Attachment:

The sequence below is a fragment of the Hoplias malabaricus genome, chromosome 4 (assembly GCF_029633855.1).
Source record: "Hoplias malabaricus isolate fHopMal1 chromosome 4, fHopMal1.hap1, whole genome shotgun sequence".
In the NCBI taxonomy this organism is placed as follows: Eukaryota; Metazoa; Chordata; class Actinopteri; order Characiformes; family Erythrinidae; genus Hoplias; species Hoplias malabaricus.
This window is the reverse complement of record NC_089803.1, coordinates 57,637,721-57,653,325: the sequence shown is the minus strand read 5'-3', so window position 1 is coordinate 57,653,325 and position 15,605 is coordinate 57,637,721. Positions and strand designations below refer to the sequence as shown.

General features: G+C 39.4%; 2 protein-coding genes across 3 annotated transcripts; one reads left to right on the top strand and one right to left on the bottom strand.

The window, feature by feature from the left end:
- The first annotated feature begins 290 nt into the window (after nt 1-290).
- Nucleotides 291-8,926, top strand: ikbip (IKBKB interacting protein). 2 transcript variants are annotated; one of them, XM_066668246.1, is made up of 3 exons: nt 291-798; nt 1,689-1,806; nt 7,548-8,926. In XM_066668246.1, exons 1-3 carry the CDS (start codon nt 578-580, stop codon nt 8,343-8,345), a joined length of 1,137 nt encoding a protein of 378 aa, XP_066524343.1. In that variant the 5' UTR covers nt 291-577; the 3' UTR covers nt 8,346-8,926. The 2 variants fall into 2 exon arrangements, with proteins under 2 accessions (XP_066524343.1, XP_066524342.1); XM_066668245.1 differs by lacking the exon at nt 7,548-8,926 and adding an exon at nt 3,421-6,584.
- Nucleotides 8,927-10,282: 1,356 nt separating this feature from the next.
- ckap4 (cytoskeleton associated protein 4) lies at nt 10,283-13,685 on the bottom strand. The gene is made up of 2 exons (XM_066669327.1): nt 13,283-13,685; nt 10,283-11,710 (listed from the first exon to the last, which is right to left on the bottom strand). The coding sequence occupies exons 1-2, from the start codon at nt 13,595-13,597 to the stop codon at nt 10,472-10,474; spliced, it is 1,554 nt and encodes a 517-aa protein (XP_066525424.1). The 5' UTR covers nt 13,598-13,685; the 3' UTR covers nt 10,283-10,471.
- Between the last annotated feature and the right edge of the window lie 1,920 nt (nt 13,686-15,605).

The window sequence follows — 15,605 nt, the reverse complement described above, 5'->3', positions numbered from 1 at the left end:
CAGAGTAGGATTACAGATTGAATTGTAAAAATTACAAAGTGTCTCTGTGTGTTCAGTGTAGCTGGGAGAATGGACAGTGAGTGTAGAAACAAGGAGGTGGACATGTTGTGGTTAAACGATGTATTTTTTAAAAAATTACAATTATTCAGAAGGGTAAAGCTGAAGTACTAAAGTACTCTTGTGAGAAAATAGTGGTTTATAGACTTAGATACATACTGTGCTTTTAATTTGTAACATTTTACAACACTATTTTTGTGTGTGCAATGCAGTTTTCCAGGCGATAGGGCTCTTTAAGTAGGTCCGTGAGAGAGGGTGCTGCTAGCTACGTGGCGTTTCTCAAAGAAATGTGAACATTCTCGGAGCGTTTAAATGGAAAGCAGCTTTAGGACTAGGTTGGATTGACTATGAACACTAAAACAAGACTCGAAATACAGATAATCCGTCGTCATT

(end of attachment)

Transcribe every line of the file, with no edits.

The sequence below is a fragment of the Hoplias malabaricus genome, chromosome 4 (assembly GCF_029633855.1).
Source record: "Hoplias malabaricus isolate fHopMal1 chromosome 4, fHopMal1.hap1, whole genome shotgun sequence".
In the NCBI taxonomy this organism is placed as follows: Eukaryota; Metazoa; Chordata; class Actinopteri; order Characiformes; family Erythrinidae; genus Hoplias; species Hoplias malabaricus.
This window is the reverse complement of record NC_089803.1, coordinates 57,637,721-57,653,325: the sequence shown is the minus strand read 5'-3', so window position 1 is coordinate 57,653,325 and position 15,605 is coordinate 57,637,721. Positions and strand designations below refer to the sequence as shown.

General features: G+C 39.4%; 2 protein-coding genes across 3 annotated transcripts; one reads left to right on the top strand and one right to left on the bottom strand.

The window, feature by feature from the left end:
- The first annotated feature begins 290 nt into the window (after nt 1-290).
- Nucleotides 291-8,926, top strand: ikbip (IKBKB interacting protein). 2 transcript variants are annotated; one of them, XM_066668246.1, is made up of 3 exons: nt 291-798; nt 1,689-1,806; nt 7,548-8,926. In XM_066668246.1, exons 1-3 carry the CDS (start codon nt 578-580, stop codon nt 8,343-8,345), a joined length of 1,137 nt encoding a protein of 378 aa, XP_066524343.1. In that variant the 5' UTR covers nt 291-577; the 3' UTR covers nt 8,346-8,926. The 2 variants fall into 2 exon arrangements, with proteins under 2 accessions (XP_066524343.1, XP_066524342.1); XM_066668245.1 differs by lacking the exon at nt 7,548-8,926 and adding an exon at nt 3,421-6,584.
- Nucleotides 8,927-10,282: 1,356 nt separating this feature from the next.
- ckap4 (cytoskeleton associated protein 4) lies at nt 10,283-13,685 on the bottom strand. The gene is made up of 2 exons (XM_066669327.1): nt 13,283-13,685; nt 10,283-11,710 (listed from the first exon to the last, which is right to left on the bottom strand). The coding sequence occupies exons 1-2, from the start codon at nt 13,595-13,597 to the stop codon at nt 10,472-10,474; spliced, it is 1,554 nt and encodes a 517-aa protein (XP_066525424.1). The 5' UTR covers nt 13,598-13,685; the 3' UTR covers nt 10,283-10,471.
- Between the last annotated feature and the right edge of the window lie 1,920 nt (nt 13,686-15,605).

The window sequence follows — 15,605 nt, the reverse complement described above, 5'->3', positions numbered from 1 at the left end:
CAGAGTAGGATTACAGATTGAATTGTAAAAATTACAAAGTGTCTCTGTGTGTTCAGTGTAGCTGGGAGAATGGACAGTGAGTGTAGAAACAAGGAGGTGGACATGTTGTGGTTAAACGATGTATTTTTTAAAAAATTACAATTATTCAGAAGGGTAAAGCTGAAGTACTAAAGTACTCTTGTGAGAAAATAGTGGTTTATAGACTTAGATACATACTGTGCTTTTAATTTGTAACATTTTACAACACTATTTTTGTGTGTGCAATGCAGTTTTCCAGGCGATAGGGCTCTTTAAGTAGGTCCGTGAGAGAGGGTGCTGCTAGCTACGTGGCGTTTCTCAAAGAAATGTGAACATTCTCGGAGCGTTTAAATGGAAAGCAGCTTTAGGACTAGGTTGGATTGACTATGAACACTAAAACAAGACTCGAAATACAGATAATCCGTCGTCATT